Cool Shade, Stunning Scenery – Shillamill Viaduct, Tavistock

Beautiful Tavistock is well known by many visitors for its historic charm and stunning scenery bordering the River Tavy. However, not quite so well known are some of the walk routes that can take you from the Town Centre into the surrounding glorious Devon countryside.


Getting There

This walk is a simple ‘out and back’ route which runs alongside the canal from just west of the A386 (near ‘Drake’s roundabout’) to Shillamill Viaduct before returning the way you came. You can find this point on OS Explorer Map 108, grid ref: SX 476,739.

For visitors to the Town, parking in the public car parks at the Wharf or Bedford car parks is recommended. 

The viaduct is approximately one and three quarter miles from Drake’s statue so, depending on where you park, plan on a 3.5 to 4 mile walk in all. 


  1. From the Wharf & Bedford parking, exit the car parks to join the path running alongside the River Tavy. Turn right and start heading West through the parks. 
  2. As you pass the play parks on your right, and refreshment cabin on your left, take the diagonal tarmac path that leads away from the Tavy and heads towards the far corner of the parkland.
  3. You will see an underpass which leads underneath the A386 (Plymouth Road), continue along the path so you are on the West side of the A386. This is the start point and grid reference (above). 
  4. Continue up the short slope and you will see the canal on your right. Look for an opening so you can join the tarmac path, right alongside the canal, and then simply keep walking away from the Town (with the canal on your right) until you reach the viaduct.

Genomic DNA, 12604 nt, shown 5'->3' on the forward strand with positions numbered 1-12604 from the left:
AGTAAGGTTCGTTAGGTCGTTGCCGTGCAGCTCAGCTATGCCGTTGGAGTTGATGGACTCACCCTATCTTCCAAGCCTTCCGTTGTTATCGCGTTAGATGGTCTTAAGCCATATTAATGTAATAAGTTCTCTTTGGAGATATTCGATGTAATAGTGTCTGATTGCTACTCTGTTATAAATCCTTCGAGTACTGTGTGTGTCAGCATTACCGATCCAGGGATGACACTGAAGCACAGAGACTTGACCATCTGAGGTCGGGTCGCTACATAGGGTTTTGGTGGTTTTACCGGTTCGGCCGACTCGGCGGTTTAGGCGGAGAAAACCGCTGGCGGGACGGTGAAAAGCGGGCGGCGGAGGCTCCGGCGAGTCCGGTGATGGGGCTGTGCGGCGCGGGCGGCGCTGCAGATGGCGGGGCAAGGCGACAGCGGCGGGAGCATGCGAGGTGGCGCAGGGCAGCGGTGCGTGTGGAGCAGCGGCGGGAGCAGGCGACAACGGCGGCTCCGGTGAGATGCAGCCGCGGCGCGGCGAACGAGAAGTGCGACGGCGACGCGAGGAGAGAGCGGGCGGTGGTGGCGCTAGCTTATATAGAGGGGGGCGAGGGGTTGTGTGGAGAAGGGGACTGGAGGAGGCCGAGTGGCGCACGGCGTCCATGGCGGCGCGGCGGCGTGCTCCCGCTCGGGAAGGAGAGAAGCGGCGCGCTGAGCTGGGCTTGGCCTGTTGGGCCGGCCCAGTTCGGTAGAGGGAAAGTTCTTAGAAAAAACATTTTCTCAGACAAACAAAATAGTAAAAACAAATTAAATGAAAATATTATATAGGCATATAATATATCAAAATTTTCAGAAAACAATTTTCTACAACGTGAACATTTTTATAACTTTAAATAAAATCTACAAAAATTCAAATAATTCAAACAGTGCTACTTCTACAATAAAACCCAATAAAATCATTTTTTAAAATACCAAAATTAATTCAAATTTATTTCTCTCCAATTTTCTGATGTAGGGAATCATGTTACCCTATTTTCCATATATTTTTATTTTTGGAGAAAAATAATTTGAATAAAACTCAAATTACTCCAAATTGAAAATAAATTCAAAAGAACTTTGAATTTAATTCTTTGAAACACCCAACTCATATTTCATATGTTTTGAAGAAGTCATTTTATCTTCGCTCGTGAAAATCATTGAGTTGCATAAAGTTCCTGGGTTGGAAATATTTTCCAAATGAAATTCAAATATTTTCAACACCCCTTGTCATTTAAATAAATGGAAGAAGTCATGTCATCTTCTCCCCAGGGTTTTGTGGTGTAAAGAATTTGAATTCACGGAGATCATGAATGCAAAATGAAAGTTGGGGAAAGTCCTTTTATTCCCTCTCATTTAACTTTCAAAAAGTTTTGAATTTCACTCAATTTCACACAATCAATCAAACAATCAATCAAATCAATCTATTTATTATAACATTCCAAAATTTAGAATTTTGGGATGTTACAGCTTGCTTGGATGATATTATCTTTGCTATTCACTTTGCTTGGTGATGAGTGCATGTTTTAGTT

5. Upon reaching the viaduct re-trace your steps back the way you came. 


For much of the route, the track is a hard level surface however, it can narrow in places and there are some gates to open and close. Also, the route extends underneath the canopy of mature trees so there will be some leaf (and branch) litter from time to time. Nothing major to worry about but by virtue of this and the distance suitable walking footwear is recommended.

The canal can be steep sided in places with plenty of wildlife including Mare’s tail obscuring the depth of the water, keep an eye on little ones and dogs on leads if they can’t resist taking a dip or are drawn to the water’s edge!

Allow plenty of time to fully enjoy and appreciate this route, this means paying for sufficient time in the pay and display car parks if you are using them to take the time pressure off.

Why Walk Here?

This is a great walk for summer with cooling breezes and shade courtesy of the trees. You will notice the bustle and buzz of the town and traffic give way to bird song and sounds of nature.

It’s really relaxing if you can take your time to soak up the environment including ducks with their young, fish leaping out of the water to feed on surface insects and spectacularly coloured dragon and damsel flies courting on the wing all around the water course.

The route is level with the land to your left dropping away to indicate why there was a need for a viaduct. Plus, there are benches along the way to rest and nature spot as well as some prose and verse to enjoy! 

The Grade 2 listed viaduct was built in 1889, spans 700 feet to a maximum height of 100 feet courtesy of 12 arches (Williams, 1973 ; Historic England, 2019). It’s an impressive sight and testament to the workmanship of those who built it 130 years ago. 

Time it right (with markets, food events and opening hours) and there will be plenty of independent local refreshments and produce with which to reward yourself when you return to ‘Tavvy’. 

Next Steps

You can find out more about the viaduct on the Historic England website  or by visiting the Forgotten Relics website page.